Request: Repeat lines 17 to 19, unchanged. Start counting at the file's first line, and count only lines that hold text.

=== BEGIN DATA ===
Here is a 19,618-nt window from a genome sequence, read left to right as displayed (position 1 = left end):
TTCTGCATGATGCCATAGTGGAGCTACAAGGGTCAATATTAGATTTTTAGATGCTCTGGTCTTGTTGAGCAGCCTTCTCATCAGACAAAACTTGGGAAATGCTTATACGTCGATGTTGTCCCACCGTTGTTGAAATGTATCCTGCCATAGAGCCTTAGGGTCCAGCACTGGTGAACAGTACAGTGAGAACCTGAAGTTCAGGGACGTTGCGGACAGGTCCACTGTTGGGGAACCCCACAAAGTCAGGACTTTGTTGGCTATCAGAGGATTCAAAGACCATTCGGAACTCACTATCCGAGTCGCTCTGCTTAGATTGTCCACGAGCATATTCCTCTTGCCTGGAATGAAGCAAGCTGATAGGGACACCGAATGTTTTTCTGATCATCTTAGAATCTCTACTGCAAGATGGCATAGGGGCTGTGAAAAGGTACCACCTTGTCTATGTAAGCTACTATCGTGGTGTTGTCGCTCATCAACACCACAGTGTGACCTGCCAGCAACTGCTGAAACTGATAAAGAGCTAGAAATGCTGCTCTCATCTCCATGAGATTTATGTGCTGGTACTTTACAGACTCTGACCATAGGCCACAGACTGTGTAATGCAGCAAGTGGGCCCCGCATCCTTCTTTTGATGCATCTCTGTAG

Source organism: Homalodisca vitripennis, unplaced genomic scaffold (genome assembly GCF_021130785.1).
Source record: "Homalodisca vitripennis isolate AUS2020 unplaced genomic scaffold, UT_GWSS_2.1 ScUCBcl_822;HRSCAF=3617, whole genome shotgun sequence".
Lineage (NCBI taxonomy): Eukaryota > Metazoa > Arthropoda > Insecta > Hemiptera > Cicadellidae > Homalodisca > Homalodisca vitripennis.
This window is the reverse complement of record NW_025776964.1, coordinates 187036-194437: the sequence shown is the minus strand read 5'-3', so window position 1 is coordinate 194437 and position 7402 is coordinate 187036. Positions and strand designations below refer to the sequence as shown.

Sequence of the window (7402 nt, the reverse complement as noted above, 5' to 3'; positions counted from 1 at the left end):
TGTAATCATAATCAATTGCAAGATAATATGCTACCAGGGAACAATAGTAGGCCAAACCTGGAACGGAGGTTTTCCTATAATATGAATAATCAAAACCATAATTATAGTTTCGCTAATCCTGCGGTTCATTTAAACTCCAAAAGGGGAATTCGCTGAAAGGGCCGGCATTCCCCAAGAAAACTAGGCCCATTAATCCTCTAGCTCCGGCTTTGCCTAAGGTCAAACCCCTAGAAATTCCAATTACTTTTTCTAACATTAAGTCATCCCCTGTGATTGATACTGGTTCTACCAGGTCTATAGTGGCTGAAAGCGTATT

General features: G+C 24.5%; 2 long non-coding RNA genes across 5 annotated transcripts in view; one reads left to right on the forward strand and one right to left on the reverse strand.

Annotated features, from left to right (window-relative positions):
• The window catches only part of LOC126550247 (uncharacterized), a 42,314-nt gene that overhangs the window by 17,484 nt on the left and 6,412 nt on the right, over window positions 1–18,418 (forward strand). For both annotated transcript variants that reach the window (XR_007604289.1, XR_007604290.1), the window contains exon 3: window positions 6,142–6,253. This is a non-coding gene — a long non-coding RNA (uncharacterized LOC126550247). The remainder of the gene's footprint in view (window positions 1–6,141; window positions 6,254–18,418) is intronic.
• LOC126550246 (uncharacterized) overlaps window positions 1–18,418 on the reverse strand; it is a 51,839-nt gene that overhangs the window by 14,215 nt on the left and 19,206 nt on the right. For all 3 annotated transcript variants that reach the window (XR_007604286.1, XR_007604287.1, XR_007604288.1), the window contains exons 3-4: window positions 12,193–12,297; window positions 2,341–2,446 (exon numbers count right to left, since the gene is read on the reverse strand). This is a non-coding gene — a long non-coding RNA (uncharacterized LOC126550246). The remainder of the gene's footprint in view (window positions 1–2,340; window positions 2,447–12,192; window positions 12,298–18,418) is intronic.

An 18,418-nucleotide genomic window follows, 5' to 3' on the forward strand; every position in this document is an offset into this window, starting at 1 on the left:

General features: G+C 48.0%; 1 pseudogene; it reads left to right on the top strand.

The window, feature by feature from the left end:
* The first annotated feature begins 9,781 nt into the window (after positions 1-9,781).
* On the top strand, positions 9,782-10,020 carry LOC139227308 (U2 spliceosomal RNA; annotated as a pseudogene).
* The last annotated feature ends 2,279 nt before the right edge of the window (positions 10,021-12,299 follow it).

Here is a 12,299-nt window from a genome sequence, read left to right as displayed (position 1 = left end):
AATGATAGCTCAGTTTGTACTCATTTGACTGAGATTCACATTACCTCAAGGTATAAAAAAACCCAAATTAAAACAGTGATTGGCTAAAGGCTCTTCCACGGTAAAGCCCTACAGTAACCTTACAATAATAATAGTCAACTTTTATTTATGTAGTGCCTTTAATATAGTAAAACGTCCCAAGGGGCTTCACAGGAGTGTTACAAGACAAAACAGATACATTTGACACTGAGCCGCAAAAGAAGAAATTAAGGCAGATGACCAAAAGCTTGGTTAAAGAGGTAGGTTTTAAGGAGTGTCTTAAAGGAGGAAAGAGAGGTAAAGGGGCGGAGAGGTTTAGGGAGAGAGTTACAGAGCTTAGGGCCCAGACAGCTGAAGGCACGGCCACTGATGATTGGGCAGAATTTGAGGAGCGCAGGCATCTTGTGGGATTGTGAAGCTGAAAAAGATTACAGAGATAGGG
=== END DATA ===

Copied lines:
* On the top strand, positions 9,782-10,020 carry LOC139227308 (U2 spliceosomal RNA; annotated as a pseudogene).
* The last annotated feature ends 2,279 nt before the right edge of the window (positions 10,021-12,299 follow it).

Here is a 12,299-nt window from a genome sequence, read left to right as displayed (position 1 = left end):